Pipenv is another tool for installing python packages.

It does the same as pip: just installs the packages. But the main difference - it creates a virtual environment for your new project, so it guarantees versions of packages and dependencies will not clash between different projects.

Also, pipenv's environment tiered to one python version, you can simply create one project for python 3.3, and another for python 3.6. Then when you will run python, it will use the right version from pipenv's environment.

Another great advantage: pipenv freezes version numbers of all packages: Major+minor+patch. When native pip's requirments.txt can hold unpredictive version and it is easy to forget to modify the file before pushing when you install or update something.

This means:

  • If you work with colleagues on a project when you install a new package your college will be able get absolutely the same versions of all packages, so if code works for you it works for them also
  • On the deployed server versions will same for you

Why pipenv and not alternatives?

There are quite a several tools that do pretty the same and have the same benefits. One of them is pyenv (23.8k GitHub stars) and another is poetry (15.4 GitHub stars). When pipenv is 22k Stars so far.

Here the thing: pipenv is maintained by the same organization which works on native python's pip, native virtualenv, and much more: Python Packaging Authority.

It is official. It is stable. It is comfortable. Well, integrated. Pretty simple. Long living.

How to install pipenv

Just run:

sudo pip install pipenv

If the pip command is not found, you might have the only pip3.

After this, pipenv the command should start working in the terminal.

How to work with it

To create a new project, create a folder that will contain a source code (for example it might be a folder that soon will be a GitHub repository root)

pipenv --python 3.6

The python version which you specify should be installed. Here is how to install a specific python version.

At this point, pipenv created all needed files and a virtual env for your packages (It is a dedicated folder in your filesystem, outside of the project, so you will not able to accidentally push all these heavy dependency packages to your GitHub).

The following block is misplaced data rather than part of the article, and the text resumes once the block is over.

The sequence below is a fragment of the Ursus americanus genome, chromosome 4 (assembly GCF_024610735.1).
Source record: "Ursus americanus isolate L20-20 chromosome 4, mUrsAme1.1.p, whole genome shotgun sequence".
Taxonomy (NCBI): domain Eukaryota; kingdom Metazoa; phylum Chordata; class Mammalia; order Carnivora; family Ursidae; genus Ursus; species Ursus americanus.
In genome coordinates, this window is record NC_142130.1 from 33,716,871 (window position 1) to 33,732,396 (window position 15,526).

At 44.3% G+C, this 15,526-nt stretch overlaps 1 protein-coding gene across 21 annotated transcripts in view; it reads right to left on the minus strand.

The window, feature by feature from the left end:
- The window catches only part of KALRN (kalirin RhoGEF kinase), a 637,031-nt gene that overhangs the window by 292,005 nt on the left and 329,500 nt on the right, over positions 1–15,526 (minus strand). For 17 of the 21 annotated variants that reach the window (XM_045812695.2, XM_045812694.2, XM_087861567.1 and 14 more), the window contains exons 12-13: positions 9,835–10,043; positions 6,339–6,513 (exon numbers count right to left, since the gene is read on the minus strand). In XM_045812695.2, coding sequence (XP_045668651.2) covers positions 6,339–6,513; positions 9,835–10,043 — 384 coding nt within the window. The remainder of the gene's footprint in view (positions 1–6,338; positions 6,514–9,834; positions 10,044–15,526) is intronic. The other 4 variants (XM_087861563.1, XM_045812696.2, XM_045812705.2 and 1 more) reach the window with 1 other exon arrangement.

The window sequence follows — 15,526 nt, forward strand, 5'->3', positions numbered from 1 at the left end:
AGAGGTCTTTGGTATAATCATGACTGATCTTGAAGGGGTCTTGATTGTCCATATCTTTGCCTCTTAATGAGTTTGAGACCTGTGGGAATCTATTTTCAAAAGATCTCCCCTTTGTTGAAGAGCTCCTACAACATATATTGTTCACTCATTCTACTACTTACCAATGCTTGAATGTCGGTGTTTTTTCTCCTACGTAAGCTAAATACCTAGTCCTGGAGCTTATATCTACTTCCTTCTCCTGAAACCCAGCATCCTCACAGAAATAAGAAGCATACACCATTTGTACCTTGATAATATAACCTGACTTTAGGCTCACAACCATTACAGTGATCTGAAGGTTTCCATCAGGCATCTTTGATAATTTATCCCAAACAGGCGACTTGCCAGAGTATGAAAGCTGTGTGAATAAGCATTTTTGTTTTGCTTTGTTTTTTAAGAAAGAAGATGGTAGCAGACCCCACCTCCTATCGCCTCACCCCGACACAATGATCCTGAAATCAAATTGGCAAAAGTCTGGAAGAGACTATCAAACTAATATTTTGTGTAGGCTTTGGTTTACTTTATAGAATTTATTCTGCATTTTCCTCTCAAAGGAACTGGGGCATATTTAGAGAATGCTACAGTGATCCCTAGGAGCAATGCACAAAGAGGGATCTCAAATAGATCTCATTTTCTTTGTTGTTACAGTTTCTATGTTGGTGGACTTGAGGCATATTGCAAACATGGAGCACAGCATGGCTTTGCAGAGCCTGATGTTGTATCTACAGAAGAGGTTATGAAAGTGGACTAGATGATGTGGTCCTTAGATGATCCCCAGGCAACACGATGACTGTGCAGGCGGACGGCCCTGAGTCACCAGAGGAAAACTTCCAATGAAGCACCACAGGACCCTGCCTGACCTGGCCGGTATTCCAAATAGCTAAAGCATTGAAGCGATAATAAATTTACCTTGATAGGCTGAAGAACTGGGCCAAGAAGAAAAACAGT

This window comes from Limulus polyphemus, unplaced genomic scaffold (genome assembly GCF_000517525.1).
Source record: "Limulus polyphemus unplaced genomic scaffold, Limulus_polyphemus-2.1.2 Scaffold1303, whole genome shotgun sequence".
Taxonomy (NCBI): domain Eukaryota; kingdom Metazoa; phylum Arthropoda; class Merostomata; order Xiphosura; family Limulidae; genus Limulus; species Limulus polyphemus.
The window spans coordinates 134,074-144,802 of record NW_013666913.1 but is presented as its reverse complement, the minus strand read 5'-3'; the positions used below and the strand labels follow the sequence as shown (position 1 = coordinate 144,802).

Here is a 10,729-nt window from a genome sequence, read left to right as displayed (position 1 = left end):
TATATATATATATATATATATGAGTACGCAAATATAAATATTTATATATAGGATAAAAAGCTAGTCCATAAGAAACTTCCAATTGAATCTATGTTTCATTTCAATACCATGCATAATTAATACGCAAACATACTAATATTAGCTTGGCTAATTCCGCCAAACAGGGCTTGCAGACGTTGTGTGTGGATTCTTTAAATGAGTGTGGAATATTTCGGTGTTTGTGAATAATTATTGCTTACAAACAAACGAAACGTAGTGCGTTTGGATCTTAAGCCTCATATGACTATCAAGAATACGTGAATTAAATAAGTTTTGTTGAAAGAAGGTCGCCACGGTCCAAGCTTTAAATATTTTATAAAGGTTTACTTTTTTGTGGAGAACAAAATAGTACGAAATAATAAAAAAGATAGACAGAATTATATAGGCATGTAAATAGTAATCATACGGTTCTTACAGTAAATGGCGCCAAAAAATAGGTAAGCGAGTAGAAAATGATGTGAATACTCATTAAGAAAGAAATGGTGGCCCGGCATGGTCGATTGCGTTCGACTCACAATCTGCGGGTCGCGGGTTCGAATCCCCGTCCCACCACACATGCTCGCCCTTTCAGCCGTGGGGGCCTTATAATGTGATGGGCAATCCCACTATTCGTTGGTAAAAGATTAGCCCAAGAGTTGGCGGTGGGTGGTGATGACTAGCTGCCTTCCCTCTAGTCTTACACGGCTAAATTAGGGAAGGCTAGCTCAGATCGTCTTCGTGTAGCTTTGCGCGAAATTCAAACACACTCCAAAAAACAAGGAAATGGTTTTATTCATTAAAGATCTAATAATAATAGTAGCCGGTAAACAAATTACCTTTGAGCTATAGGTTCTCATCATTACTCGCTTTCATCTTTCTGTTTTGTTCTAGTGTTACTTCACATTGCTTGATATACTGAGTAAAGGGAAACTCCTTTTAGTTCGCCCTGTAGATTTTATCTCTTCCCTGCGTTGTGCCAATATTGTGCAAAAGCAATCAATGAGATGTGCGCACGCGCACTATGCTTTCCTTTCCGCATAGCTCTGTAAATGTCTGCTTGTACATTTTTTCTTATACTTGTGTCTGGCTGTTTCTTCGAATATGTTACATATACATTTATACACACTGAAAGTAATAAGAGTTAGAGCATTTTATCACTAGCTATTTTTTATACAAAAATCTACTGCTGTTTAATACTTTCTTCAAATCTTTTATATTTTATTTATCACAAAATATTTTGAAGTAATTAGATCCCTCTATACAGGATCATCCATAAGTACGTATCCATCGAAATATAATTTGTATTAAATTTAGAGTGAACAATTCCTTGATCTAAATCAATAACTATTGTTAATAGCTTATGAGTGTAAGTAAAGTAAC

Now to install some package to your project:

pipenv install requests

After this command, the request package will be added to special Pipfile and Pipfile.lock , please review them carefully. The Pipfile.lock will contain a locked version of all packages.

You should always commit both Pipfile and Pipfile.lock to your git repository, otherwise your team or you might face LockfileNotFound("Pipfile.lock")!

Once you installed a new package to your project, just commit, and ask your co-developers to run:

pipenv sync

So they will automatically create a virtual environment if they executed the command the first time. Also, it will install all the dependencies.

To run python in your environment use:

pipenv run python yourfile.py

So it will use your python3.6, even if the default system's python is 3.8.

If it is some specific framework command, just always prepend pipenv run ! For example, if you have Django installed in pipenv, run:

pipenv run django-admin help

Pro tip: never use pipenv shell command

There is an automatic command which activates pipenv so instead of always appending pipenv run you can do:

pipenv run python aa
pipenv run python bb

It allows you to do:

pipenv shell
python aa
python bb

Much simpler, is not it? But there is a drawback: when shell activated, if you accidentally run pip install instead of pipenv install, the package will still be installed into your env, but without reflecting Pipfiles.

For example, you can accidentally copy installation command from the guide, and most guides use pip:

pip install thelib 

And you will have no guess that you installed package without reflecting a change in Pipfile because the shell was activated and pip installed package into pipenv still so you app working locally great!

What happens next? Your colleague pulls the commit, runs code and sees:

ModuleNotFoundError: No module named the_lib

He tries pipenv sync but it has no changes so it will not help. He tries to guess the package name and fix the situation by doing

pipenv install the-lib

Package the-lib is published to PyPI by a hacker who made a fork of the open-source thelib package with a small unnotable injection that reads your SSH key and transmits it via DNS exfiltration to the hackers server.

When you are not using pipenv shell, pip command will install a package into another interpreter so your local instance will show the error:

ModuleNotFoundError: No module named the_lib

So you will notice it, and make correct pipenv install before commiting.

In which folders my packages were installed

To understand where pipenv creates a virtual environment filesystem with site-packages folder:

pipenv --venv

For me it prints:


Also, it might be useful to open VSCode directly to quickly navigate PyPI packages source code:

code "$(`pipenv --venv`)/lib"

Then use Ctrl+P and time filename.

How to update to the latest version

This command will update the lock file and update the package to the latest version:

pipenv update requests

If you need, read more about Pipenv advanced usage

Environment view